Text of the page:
Friday, September 24, 2010
With overwhelming amounts of work lately, I have fallen grossly behind on updating the blog.
Luckily, however, I have been able to continue to read - though not at the pace I need to in order to meet my 2010 reading goal of 150 books...but I soldier on. Little Bee is one of those books I see all over the store and public transportation, so I was eager to see what the hype was all about. The book starts out in a British detention center which houses immigrants. Little Bee, a refugee from Nigeria, has fled the violence of her home country, and goes in search of a couple she met on their ill-fated African beach vacation. As is probably obvious even from this brief description, this is a pretty bleak and depressing book. It deals powerfully with the idea of how we all create our own realities (or escapes from reality) when live becomes a little too horrific to handle.
Monday, September 6, 2010
My brother-in-law Mark recommended this to me as good young adult science-fiction. The protagonist is 13-year old Nita, an avid reader, and somewhat of a social outcast. One day, while hiding in the library from her tormentors, she stumbles across a book entitled, So You Want to be a Wizard - a how-to manual on becoming a wizard. At first, Nita thinks it's nothing more than a joke, but of course, she takes the book home and learns it's so much more. When completing her first spell, she meets up with fellow outcast/wizard Kit, and together they set out in Manhattan to track down a lost spell book. This book has the usual good kid messages - even once you obtain the power to destroy your enemies, it's always better to exercise a little mercy. It was a little heavy on the science and detailed explanations of physics and black holes and the like - which I think a super-science-y kid would really love. I also appreciated that there was one main female character, and one main male character - someone for everyone to identify with. There are nine books in this series - enough to keep a bookworm kid busy all summer - or an adult like me who likes kids' books busy through the school year.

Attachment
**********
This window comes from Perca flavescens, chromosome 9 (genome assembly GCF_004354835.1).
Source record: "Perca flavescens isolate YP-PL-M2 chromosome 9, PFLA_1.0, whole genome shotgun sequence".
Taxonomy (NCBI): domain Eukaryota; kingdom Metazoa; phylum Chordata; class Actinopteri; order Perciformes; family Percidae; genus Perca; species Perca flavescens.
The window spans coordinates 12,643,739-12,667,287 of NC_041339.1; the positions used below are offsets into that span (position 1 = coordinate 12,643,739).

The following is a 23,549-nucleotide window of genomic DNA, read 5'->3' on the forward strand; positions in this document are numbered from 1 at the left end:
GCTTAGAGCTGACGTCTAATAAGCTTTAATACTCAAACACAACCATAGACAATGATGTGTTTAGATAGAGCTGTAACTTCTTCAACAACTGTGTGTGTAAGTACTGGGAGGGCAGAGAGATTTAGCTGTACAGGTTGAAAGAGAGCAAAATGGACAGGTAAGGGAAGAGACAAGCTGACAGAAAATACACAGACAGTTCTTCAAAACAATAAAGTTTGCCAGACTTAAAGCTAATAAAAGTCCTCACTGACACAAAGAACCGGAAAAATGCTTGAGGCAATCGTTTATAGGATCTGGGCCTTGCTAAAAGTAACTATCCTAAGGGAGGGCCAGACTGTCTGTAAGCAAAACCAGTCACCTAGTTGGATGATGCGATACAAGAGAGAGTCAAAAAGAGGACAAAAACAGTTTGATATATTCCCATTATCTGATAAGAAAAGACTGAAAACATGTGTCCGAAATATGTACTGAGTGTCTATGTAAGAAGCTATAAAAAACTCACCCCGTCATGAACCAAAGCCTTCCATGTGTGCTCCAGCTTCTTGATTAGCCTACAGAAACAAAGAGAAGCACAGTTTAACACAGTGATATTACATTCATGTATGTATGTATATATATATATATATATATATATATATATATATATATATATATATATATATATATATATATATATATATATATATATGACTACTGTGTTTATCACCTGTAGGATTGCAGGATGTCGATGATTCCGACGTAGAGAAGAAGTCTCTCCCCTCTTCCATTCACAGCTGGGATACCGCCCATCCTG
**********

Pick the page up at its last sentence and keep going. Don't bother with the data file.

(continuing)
The long-awaited sequel to Presumed Innocent, Innocent takes place 20 years later. Rusty Sabich has since overcome the stigma of being accused of murdering his mistress, and has risen to the appellate court bench. His nemesis Tommy Molto is now the head of the DA's office, and has seemingly moved on from his failed prosecution. Sabich's son is a timid recent law school grad, madly in love with his father's former law clerk and sometimes lover. When Rusty's wife, Barbara, is found dead in bed from an apparent heart condition, it doesn't take long before the coroner alleges foul play and Rusty finds himself on the losing end of yet another murder rap. For those who have read and remember Presumed Innocent, I think it'll be difficult not to think you know who the real murderer is right away - and the fun is then trying to figure out how the murder went about commiting the crime and framing Rusty for it. There are a few twists and turns, and a little more about Rusty's personal life, with the involvement of his son in the story. I found the relationship between Rusty's former girlfriend and his son, a little too creepy/unnecessary, but it does add a layer of question about who could possibly have done it. A decent page-turner that held my attention well into the night.